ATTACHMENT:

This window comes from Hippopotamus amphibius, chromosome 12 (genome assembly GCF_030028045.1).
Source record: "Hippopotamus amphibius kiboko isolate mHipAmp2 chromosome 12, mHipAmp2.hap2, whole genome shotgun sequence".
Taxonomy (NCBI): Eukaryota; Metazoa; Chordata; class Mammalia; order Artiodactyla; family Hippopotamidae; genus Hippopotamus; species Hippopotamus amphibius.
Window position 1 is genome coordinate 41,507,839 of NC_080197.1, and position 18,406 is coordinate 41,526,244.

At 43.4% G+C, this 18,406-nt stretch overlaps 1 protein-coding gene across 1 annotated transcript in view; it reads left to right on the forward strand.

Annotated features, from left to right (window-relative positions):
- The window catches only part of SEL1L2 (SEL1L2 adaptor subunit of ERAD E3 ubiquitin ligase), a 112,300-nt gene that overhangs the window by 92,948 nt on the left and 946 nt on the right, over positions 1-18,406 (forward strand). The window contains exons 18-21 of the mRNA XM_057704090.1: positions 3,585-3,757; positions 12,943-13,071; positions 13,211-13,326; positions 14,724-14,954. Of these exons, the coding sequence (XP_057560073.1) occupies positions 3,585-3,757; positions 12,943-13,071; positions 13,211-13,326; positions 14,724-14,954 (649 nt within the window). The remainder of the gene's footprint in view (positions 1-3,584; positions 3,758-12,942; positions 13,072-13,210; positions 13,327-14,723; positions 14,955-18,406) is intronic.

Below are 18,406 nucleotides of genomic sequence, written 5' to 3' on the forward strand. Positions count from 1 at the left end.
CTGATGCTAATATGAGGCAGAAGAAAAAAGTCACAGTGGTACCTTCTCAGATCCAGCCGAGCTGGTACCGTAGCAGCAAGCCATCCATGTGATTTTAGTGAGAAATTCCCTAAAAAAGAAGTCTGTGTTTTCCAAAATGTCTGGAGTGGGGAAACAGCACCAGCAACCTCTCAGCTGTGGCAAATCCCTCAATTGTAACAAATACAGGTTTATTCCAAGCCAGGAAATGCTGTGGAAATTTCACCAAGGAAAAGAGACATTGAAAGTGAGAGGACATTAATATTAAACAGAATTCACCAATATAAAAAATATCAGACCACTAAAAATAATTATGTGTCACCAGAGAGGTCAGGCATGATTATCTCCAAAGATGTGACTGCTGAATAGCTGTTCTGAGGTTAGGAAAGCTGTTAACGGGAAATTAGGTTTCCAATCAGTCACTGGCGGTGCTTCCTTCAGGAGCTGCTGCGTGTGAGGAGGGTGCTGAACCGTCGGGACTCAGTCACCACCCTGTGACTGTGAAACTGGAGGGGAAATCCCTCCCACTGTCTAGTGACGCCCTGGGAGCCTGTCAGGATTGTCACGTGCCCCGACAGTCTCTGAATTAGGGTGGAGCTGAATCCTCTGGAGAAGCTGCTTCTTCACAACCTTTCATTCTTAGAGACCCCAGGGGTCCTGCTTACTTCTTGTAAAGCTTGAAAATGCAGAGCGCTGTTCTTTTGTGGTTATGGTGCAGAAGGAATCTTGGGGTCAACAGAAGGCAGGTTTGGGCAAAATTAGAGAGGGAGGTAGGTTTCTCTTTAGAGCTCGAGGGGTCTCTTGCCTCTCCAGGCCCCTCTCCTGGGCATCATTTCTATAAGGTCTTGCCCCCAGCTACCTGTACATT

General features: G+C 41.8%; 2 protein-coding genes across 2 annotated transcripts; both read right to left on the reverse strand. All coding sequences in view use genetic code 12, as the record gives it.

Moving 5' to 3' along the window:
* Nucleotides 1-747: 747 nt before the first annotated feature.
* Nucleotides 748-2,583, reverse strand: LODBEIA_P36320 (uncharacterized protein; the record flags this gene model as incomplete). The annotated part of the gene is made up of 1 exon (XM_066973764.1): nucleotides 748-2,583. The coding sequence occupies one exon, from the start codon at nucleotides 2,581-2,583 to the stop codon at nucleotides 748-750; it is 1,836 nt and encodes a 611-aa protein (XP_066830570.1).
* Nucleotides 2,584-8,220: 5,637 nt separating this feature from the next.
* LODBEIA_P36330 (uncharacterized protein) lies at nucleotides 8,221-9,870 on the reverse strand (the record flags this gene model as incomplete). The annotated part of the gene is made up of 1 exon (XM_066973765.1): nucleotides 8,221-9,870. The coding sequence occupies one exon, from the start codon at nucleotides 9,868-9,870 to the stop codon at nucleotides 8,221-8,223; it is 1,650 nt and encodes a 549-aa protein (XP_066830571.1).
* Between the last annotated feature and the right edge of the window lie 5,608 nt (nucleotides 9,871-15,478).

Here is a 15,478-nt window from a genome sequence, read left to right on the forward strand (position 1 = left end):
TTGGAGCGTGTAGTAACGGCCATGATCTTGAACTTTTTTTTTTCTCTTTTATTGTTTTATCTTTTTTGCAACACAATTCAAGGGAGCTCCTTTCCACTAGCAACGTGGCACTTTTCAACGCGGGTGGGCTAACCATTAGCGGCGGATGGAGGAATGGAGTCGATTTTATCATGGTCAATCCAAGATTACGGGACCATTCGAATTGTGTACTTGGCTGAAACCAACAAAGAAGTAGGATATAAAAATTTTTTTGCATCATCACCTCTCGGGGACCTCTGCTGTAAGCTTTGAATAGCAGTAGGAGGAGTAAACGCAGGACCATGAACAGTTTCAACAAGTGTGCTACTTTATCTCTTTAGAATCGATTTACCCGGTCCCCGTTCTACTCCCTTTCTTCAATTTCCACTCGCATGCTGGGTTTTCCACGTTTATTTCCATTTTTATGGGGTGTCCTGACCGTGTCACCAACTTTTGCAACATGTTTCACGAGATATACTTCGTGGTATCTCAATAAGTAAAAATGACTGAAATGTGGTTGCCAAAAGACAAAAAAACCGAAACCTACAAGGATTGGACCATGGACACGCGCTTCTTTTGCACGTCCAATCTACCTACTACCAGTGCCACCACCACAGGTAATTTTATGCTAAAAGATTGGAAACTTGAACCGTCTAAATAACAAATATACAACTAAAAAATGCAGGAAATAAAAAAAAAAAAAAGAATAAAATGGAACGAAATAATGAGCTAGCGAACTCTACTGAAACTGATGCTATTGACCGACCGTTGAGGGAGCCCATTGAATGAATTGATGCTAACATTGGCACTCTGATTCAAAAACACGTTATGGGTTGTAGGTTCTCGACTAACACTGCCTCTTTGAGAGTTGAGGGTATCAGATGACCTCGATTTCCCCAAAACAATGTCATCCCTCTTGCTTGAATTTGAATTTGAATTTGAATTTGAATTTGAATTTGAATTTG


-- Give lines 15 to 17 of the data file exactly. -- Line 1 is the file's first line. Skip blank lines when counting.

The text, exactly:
* LODBEIA_P36330 (uncharacterized protein) lies at nucleotides 8,221-9,870 on the reverse strand (the record flags this gene model as incomplete). The annotated part of the gene is made up of 1 exon (XM_066973765.1): nucleotides 8,221-9,870. The coding sequence occupies one exon, from the start codon at nucleotides 9,868-9,870 to the stop codon at nucleotides 8,221-8,223; it is 1,650 nt and encodes a 549-aa protein (XP_066830571.1).
* Between the last annotated feature and the right edge of the window lie 5,608 nt (nucleotides 9,871-15,478).

Here is a 15,478-nt window from a genome sequence, read left to right on the forward strand (position 1 = left end):